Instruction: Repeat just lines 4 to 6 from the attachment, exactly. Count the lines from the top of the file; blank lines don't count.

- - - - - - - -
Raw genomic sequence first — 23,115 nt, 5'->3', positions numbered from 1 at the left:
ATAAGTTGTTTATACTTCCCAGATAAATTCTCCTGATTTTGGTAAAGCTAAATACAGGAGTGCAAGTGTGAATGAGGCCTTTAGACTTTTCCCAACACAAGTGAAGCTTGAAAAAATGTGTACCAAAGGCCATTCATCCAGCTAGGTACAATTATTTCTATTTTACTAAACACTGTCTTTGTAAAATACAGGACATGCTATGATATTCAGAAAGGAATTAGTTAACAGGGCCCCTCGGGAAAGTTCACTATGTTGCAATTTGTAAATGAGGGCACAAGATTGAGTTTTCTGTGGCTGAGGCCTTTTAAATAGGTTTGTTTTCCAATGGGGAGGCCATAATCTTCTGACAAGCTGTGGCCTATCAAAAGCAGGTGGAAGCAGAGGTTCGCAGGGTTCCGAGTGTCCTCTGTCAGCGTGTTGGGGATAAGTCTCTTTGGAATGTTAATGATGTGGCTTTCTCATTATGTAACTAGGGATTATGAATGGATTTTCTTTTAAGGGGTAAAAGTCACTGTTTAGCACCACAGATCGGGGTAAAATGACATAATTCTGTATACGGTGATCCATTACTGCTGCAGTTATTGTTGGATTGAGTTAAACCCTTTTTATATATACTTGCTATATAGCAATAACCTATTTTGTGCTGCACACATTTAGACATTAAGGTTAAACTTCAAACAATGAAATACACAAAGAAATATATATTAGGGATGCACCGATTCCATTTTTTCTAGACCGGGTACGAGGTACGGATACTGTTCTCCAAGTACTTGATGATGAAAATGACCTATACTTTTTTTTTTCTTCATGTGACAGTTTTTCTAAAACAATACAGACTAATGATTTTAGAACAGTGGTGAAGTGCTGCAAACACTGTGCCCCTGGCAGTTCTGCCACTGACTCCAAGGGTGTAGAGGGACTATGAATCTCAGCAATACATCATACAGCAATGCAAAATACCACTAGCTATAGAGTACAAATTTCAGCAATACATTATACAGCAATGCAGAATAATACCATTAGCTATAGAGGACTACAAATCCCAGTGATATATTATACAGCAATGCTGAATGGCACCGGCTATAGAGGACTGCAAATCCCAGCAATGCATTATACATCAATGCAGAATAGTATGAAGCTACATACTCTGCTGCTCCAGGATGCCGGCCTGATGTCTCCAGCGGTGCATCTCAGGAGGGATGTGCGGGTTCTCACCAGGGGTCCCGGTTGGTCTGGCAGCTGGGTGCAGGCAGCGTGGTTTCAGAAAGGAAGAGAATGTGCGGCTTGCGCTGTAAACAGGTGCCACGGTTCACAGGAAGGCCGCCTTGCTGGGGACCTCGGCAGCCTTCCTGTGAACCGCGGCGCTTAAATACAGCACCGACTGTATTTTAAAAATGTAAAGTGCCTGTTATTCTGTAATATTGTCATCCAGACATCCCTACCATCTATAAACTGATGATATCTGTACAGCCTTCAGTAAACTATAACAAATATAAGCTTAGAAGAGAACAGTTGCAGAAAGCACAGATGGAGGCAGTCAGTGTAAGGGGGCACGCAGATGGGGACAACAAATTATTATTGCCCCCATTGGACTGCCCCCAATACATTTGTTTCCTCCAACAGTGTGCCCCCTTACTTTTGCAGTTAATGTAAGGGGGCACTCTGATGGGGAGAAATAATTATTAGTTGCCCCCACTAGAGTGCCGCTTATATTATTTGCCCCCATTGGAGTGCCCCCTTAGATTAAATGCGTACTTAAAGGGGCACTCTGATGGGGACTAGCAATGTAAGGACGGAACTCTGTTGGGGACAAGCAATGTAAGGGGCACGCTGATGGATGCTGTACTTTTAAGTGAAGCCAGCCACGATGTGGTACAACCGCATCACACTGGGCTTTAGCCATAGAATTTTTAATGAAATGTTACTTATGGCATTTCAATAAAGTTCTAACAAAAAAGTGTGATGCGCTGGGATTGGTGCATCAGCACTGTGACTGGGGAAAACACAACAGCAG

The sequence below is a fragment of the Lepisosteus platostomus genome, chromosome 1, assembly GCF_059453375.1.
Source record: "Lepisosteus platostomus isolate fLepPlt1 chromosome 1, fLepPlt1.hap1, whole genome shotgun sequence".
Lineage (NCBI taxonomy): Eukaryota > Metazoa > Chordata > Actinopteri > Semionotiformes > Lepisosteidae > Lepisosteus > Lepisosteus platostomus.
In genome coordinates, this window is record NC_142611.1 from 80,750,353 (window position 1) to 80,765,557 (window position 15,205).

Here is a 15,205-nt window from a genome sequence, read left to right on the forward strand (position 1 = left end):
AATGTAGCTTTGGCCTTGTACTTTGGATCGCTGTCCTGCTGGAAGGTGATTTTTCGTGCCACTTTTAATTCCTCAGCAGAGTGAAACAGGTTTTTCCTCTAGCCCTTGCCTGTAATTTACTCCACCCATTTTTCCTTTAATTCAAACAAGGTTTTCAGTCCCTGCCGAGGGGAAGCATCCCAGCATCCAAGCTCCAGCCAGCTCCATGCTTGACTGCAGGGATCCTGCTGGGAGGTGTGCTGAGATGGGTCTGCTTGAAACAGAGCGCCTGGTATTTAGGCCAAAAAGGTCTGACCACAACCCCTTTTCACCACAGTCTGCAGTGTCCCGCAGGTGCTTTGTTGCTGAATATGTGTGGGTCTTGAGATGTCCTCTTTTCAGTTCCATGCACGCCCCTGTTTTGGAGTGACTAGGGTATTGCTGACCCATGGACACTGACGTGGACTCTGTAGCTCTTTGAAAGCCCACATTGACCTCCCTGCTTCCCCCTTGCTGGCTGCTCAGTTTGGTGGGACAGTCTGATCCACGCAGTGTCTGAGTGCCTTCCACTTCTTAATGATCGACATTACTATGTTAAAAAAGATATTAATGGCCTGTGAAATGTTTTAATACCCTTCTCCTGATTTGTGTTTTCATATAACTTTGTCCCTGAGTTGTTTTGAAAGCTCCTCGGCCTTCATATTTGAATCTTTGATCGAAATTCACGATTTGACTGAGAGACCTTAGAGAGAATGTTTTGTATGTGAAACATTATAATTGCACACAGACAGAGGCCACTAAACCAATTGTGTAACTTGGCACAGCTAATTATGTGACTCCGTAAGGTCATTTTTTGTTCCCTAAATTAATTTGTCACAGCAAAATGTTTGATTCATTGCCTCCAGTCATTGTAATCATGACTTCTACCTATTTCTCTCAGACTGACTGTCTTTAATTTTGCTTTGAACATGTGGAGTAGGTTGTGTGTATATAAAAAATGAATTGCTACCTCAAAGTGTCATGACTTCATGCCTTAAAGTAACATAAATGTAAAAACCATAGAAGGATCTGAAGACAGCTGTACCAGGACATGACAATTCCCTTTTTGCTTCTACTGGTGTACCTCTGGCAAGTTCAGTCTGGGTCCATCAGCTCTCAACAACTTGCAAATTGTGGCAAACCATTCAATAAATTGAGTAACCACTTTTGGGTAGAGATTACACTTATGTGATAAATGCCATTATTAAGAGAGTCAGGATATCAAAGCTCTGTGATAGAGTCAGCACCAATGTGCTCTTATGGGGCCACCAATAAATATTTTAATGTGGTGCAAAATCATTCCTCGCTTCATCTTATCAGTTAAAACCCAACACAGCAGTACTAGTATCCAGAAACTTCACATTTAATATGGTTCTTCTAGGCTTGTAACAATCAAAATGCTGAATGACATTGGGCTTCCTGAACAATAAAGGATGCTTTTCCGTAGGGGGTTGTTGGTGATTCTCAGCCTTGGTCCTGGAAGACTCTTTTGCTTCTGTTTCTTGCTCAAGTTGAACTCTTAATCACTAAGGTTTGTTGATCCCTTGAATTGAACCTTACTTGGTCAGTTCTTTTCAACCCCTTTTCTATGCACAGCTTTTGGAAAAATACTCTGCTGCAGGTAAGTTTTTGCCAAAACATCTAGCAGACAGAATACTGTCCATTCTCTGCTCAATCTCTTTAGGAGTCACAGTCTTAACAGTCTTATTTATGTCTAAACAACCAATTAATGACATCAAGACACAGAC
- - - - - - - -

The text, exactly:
Source record: "Lepisosteus platostomus isolate fLepPlt1 chromosome 1, fLepPlt1.hap1, whole genome shotgun sequence".
Lineage (NCBI taxonomy): Eukaryota > Metazoa > Chordata > Actinopteri > Semionotiformes > Lepisosteidae > Lepisosteus > Lepisosteus platostomus.
In genome coordinates, this window is record NC_142611.1 from 80,750,353 (window position 1) to 80,765,557 (window position 15,205).